Friday, September 15, 2017

Lee, part III

Luckily for me, Corinne Conti is a relatively unusual name. Had her name been something like Kathy Smith, a whole chapter would be missing from my story. I started with Googling, of course. I didn't have to do any more than that because Google brought a bunch of hits. One of them--for Blaine Conti--came with a phone number in Washington state. I figured Blaine might be Corinne's husband's name, but no. It was her name, her legal name.

I called, and she couldn't have been nicer. She sympathized with my plight. She hadn't been in contact with Lee for years, and she felt bad about that. Corinne had a young voice filled with warmth and enthusiasm, and I didn't realize until she told me that she was 85 years old. Her age, coupled with recent heart surgery, explained why she repeated questions several times. She suggested I contact the police and ask them to make a welfare check on Lee. I was reluctant to do this, knowing Lee's feelings about privacy. Corinne said she was quite familiar with Lee's feelings about privacy, and understood why I said I'd leave that option for last. But I realized the only address I had for Lee was a rented mailbox in a storefront. I asked Corinne if she knew Lee's physical address. No, but she knew the street Lee lived on. If only she could remember it.

A day or so later she did remember it, and called to tell me. With some creative Googling I got the name of another tenant in Lee's apartment building. A little more digging revealed that he worked in a restaurant--so one morning I called the restaurant. What a thoroughly nice guy! It turned out he no longer lived in Lee's building, but his brother did. He would ask his brother about Lee, and one of them would get back to me.

By this time my son had jokingly called me a stalker. It does make you think about how easily we (and our neighbors) can be found.

Lee's upstairs neighbor emailed me to say he and his wife had knocked on her door, but she didn't respond. However, he said another neighbor noticed Lee's car going out regularly. So she must still be working.  I felt enormous relief, as this was not the news I'd expected to hear. But after a few days the relief was tinged with hurt, puzzlement, and even a bit of anger. How could my dear friend, who knows me so well, who means so much to me and always said she felt the same, ignore my pleas and leave me hanging like this?

An answer--the only one I'm going to get--came weeks later, when Lee's therapist called to tell me she had died. She said as Lee's cancer had progressed and she had to quit her job she withdrew more and more, shunning contact with anyone. Her car had been used by the caretaker she'd hired.

I've always said if I were sick in the hospital I wouldn't want visitors other than my family. One might say Lee took this to extremes, but then her need for privacy was always somewhat beyond the norm. If we'd talked, we would have talked about her illness. We'd have had to. She was probably tired of talking about it, tired of thinking about it, tired of trying to accept the inevitable end. But would she not have drawn any comfort from me? Have I been through so much that I used up all my comfort on myself? I always made Lee laugh. Does that not count at some point?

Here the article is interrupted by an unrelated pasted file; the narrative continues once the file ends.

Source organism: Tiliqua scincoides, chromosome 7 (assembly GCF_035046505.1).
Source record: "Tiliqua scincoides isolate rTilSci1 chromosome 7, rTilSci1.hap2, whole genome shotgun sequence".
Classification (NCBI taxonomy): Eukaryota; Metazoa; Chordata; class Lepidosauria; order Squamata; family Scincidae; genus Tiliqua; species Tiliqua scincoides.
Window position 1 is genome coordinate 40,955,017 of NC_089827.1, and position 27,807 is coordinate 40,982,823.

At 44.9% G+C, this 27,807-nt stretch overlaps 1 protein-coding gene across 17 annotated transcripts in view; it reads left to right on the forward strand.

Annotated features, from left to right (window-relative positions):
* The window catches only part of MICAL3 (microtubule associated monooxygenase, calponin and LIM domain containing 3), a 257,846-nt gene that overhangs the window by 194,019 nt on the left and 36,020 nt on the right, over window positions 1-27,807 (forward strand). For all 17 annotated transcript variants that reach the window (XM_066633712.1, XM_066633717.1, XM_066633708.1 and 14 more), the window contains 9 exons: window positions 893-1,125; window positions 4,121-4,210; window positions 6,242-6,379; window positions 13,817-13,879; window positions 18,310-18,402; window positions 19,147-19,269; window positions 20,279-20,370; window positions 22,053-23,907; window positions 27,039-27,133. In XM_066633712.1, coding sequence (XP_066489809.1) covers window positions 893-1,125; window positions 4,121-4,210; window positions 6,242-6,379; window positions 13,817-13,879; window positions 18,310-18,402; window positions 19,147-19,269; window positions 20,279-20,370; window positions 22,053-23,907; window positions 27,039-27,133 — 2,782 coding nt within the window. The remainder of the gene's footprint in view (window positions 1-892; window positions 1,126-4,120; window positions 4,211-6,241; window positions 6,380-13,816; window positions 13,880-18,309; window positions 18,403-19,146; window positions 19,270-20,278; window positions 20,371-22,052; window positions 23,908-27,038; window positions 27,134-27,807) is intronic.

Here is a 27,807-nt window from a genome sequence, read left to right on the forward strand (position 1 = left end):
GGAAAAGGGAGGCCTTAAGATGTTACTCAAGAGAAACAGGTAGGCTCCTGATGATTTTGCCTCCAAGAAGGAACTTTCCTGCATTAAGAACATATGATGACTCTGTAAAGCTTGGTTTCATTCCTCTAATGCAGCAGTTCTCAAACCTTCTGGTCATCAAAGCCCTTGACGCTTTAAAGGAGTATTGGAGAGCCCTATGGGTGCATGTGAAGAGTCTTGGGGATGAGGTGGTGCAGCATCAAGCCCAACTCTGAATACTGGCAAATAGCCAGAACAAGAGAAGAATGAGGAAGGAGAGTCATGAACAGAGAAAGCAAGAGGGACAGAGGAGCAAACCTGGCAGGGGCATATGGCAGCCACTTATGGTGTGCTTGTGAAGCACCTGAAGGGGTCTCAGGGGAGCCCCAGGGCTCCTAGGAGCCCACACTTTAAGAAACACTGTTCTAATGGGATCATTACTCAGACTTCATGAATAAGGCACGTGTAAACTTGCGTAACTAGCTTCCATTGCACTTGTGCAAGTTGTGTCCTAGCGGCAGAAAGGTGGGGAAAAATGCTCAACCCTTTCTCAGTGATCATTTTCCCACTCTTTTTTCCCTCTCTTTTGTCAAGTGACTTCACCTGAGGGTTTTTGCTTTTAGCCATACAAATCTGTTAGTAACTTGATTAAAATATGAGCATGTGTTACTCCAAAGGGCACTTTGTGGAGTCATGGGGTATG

In the end, I was able to do one thing: I wrote Lee's obituary. I was glad no one else wanted to take it on because I wanted to do this for her, and I knew I could do it well. In the process, she and I connected with every word.


Julia said...

What a touching story. You were a true friend right to the end.
Hugs, Julia

Julia said...

Sorry for the very short comment Susan, I was called away. I'm sorry that you were too late to find your friend alive. I wonder what pain made her retreat in her shell like that. Having cancer is such a lonely road and it helps a lot to have close and caring friends that cares. I must say that you have left no stones unturned and that you did everything you could to reconnect with your friend. It must have been a bitter sweet moment for you to find out what happened.

Hugs, Julia

Susan said...

Thank you, Julia. Yes, the whole journey was filled with mixed emotions. Now I just miss her.

Helen said...

Wow, beautifully written and so moving... and also so puzzling in a way. People can be such mysteries. Thanks for sharing this story, Susan.

Susan said...

Thank you for reading and appreciating, Helen. And prodding. Procrastinitus Interruptus hasn't been active for some time, but I'm hoping you'll tell me you're blogging somewhere else (and will tell me where).

Indigo Bunting said...

This is an incredible, intriguing story. I'm sorry you didn't get to be back in touch, and I love how here you express all the crazy emotions around not hearing from her. Beautifully written. Where was her obituary published?

Susan said...

It was in an Alaskan newspaper. I was sent a clipping without the paper's name. I sent you a FB message, IB.

Mali said...

Susan, I was poking through your blog this afternoon and discovered I had missed this story. It is beautiful and sad and perfectly told. Like IB, I would have loved to read her obituary. But if Lee was private, then I understand it is hers, not ours to ogle.

PS. You're quite the sleuth, aren't you?

Susan said...

Mali, I've often thought I would have done well working behind the scenes in various kinds of detective work--but not out where I could get hurt. :-)